Another take home message is to make sure the containers you use to illustrate your press release actually do have BPA in them. You may be consuming too many calories from the milk and sugar in your takeaway coffee, but BPA? No.

[1] I can’t link directly to the Facebook advertisement. The main illustration on the University of Melbourne press release webpage is cans of soft drink, these do not measurably contribute to BPA intake. It also has the takeaway coffee cup, which is lined with polyethylene, not BPA containing plastic.

[2] A milligram will cover the head of a pin, a microgram would be a single speck on the head of a pin, you would need a microscope to see a nanogram. In contrast, a teaspoon full of sugar is around 4 grams, one teaspoon in a 250 mL coffee will result in 20 milligrams per millilitre (mg/mL) coffee. Now dilute that a million times and you will get 20 ng/mL.

The ConversationIan Musgrave, Senior lecturer in Pharmacology, University of Adelaide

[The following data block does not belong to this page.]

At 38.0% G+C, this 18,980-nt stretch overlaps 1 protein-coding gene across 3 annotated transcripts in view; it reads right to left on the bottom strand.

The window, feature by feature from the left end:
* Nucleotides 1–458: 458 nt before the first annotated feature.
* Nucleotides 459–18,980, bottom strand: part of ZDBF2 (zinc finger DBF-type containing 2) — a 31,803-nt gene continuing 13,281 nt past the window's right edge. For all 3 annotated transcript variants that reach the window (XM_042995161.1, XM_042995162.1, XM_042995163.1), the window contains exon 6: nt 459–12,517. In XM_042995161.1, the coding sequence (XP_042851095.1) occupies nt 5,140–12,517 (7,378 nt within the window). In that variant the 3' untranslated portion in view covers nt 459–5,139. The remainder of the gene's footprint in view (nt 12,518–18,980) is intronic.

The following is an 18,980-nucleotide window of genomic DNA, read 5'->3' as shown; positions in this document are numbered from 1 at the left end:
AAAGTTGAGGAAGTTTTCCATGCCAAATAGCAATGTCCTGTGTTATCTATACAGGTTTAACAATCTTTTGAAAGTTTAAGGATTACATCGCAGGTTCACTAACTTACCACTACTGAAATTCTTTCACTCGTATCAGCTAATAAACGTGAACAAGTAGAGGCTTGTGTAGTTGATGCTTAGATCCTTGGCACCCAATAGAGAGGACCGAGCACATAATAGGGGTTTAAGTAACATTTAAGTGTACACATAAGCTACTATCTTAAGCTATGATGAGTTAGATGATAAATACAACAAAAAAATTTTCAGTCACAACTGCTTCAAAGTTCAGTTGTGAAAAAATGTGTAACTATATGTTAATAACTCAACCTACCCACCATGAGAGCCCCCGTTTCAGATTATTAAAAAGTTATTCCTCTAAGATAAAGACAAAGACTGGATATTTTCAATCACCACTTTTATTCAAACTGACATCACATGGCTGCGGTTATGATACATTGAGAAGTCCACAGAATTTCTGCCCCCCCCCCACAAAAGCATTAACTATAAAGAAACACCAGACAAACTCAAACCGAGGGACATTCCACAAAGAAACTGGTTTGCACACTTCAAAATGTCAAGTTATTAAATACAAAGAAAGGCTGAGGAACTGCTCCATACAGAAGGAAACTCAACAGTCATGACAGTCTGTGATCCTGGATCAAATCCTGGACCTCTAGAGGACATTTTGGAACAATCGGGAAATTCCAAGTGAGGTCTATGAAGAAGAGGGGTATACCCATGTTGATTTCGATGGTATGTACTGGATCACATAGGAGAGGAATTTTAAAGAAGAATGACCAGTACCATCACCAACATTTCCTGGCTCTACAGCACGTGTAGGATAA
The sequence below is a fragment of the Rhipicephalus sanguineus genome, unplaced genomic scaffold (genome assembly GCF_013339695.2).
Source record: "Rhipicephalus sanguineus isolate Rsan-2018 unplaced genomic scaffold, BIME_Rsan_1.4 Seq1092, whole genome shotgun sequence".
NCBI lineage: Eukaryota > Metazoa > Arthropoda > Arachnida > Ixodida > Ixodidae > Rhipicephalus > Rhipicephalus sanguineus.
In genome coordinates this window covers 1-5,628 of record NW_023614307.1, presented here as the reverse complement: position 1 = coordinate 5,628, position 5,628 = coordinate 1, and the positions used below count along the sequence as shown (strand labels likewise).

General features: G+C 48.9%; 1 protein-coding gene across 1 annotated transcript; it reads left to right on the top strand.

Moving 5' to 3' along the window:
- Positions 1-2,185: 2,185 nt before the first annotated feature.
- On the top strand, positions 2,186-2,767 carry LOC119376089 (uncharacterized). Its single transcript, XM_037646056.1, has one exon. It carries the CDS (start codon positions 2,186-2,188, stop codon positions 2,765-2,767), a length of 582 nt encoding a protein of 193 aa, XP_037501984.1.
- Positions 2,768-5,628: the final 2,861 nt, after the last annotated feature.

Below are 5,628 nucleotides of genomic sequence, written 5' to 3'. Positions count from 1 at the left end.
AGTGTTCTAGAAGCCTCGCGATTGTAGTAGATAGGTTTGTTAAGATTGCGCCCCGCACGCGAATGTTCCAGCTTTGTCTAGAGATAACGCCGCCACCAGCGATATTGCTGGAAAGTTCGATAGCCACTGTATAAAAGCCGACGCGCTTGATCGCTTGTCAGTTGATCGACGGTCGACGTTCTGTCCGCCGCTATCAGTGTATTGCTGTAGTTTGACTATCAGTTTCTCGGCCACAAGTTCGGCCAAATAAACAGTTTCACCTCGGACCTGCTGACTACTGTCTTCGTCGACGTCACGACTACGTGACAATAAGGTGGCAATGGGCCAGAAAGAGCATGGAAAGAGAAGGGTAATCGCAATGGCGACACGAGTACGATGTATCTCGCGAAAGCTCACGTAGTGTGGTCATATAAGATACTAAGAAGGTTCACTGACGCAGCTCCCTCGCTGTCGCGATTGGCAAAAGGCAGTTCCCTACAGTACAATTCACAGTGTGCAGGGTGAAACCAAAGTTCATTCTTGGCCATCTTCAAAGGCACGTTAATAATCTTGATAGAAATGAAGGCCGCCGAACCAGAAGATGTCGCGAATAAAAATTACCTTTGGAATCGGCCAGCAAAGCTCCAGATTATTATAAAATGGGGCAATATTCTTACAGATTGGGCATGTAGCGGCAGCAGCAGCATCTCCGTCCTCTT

This article was originally published on The Conversation. (Reblogged by permission). Read the original article.

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Even better news: Australian honey is not likely to make you sick

The Conversation

Ian Musgrave

Those of us who consume honey as a tastier alternative to refined sugar would have been disturbed to see headlines proclaiming Australian honey could be making us sick. Why, you might wonder, could this wholesome and all natural product be a threat to our health?

It is all because plants, famously, can’t run away from predators.

To stop animals eating them plants often use toxic chemicals. An example is the bitter alkaloid caffeine, which deters or can even kill insects trying to munch on the plants that contain it. A far less pleasant herbivore deterrent is the class of toxic chemicals are the pyrrolizidine alkaloids. These are a large group of related compounds that can cause severe liver and lung damage. Long term consumption of pyrrolizidine alkaloids may increase the risk of cancer.